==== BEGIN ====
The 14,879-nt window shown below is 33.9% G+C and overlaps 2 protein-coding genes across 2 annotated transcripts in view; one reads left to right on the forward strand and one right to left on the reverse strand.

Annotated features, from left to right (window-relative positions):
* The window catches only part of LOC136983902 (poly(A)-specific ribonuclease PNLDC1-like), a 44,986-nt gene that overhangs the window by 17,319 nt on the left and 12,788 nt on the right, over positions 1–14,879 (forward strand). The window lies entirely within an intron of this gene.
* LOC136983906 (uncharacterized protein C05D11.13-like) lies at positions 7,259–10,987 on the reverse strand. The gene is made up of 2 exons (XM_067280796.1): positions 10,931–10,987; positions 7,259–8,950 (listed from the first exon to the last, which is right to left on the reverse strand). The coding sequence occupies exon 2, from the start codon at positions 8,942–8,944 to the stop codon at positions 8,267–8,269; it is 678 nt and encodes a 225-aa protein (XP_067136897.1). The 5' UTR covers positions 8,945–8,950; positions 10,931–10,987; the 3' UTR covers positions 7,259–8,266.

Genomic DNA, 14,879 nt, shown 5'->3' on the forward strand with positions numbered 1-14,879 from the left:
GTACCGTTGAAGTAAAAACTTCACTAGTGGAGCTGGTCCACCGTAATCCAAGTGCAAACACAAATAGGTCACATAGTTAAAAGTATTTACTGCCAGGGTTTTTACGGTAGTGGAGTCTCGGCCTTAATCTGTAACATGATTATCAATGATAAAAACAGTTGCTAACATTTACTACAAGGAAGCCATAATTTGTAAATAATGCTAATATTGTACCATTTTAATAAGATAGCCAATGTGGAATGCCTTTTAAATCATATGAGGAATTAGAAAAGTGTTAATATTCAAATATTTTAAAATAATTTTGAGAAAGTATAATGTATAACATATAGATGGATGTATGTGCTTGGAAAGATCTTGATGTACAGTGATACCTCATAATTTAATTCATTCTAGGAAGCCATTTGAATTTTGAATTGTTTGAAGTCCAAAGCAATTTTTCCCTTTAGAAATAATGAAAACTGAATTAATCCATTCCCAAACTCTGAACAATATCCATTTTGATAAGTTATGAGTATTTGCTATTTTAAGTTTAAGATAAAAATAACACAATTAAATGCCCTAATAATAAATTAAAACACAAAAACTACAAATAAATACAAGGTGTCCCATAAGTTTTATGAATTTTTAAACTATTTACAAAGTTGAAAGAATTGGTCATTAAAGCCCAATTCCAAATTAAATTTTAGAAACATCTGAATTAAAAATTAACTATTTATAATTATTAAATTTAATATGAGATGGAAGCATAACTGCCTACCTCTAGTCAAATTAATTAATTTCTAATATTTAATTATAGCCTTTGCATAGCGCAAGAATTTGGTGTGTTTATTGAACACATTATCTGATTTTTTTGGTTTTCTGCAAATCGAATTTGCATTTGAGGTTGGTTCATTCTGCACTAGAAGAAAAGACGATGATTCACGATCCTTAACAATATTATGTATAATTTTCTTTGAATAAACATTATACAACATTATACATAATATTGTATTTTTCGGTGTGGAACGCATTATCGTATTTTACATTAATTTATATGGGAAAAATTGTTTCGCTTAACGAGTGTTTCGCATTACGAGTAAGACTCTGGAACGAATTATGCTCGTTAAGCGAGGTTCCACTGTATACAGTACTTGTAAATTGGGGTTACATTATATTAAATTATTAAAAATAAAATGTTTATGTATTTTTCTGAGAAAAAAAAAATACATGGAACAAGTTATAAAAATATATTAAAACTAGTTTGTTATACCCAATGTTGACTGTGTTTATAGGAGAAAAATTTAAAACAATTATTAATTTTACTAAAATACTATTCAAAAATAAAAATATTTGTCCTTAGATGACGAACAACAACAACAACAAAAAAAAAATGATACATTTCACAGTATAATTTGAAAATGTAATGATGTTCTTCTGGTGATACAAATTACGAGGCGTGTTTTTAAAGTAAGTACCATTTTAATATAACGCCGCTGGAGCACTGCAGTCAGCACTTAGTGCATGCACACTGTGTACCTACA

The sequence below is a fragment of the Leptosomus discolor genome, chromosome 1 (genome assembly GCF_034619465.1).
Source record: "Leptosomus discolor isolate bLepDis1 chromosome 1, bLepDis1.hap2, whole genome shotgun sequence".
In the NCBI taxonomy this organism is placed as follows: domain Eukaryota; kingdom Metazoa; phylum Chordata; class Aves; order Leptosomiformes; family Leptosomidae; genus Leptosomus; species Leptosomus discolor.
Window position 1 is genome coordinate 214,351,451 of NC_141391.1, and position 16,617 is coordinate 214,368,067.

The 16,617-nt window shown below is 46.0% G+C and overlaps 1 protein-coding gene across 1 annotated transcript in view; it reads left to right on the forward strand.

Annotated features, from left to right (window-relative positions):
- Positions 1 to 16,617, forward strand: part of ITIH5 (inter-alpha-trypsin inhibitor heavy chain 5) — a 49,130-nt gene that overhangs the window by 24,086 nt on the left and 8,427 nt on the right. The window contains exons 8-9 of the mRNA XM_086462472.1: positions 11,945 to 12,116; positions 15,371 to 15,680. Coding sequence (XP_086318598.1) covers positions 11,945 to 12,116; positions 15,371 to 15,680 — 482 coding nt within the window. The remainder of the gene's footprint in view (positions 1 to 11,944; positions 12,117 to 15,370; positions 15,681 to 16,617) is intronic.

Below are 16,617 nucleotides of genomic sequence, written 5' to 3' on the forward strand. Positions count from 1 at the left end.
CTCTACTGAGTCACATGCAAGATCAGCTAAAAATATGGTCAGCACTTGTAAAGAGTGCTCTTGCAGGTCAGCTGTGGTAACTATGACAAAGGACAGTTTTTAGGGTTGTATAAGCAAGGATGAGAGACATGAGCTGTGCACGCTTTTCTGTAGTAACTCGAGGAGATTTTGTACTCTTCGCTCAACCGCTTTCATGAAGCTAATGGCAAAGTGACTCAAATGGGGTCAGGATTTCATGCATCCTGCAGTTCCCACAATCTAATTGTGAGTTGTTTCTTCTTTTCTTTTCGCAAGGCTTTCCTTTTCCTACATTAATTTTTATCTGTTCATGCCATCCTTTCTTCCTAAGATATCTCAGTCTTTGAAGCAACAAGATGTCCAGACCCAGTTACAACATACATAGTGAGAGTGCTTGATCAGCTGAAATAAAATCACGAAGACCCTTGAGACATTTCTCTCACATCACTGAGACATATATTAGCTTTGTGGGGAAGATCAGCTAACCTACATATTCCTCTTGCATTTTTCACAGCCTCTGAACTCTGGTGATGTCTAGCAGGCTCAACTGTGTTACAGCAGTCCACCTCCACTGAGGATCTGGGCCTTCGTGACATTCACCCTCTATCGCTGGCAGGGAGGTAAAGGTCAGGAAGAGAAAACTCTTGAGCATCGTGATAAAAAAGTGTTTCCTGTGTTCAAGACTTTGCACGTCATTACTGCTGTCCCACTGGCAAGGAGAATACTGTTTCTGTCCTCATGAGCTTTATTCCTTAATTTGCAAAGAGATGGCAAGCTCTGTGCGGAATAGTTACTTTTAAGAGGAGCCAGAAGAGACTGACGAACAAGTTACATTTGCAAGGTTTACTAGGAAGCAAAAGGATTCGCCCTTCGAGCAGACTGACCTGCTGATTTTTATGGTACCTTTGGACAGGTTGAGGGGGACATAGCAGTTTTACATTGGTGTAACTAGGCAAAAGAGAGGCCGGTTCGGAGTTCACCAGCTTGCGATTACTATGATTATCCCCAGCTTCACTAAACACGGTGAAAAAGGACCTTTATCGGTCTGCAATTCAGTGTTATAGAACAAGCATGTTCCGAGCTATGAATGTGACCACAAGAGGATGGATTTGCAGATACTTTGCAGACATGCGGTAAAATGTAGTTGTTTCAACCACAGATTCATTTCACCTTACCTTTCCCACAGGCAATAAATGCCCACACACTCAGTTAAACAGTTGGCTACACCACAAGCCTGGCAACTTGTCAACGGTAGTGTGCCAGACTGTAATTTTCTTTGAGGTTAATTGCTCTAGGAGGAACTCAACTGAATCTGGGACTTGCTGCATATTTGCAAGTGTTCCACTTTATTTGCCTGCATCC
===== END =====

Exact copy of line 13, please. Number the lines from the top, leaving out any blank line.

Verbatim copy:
- Positions 1 to 16,617, forward strand: part of ITIH5 (inter-alpha-trypsin inhibitor heavy chain 5) — a 49,130-nt gene that overhangs the window by 24,086 nt on the left and 8,427 nt on the right. The window contains exons 8-9 of the mRNA XM_086462472.1: positions 11,945 to 12,116; positions 15,371 to 15,680. Coding sequence (XP_086318598.1) covers positions 11,945 to 12,116; positions 15,371 to 15,680 — 482 coding nt within the window. The remainder of the gene's footprint in view (positions 1 to 11,944; positions 12,117 to 15,370; positions 15,681 to 16,617) is intronic.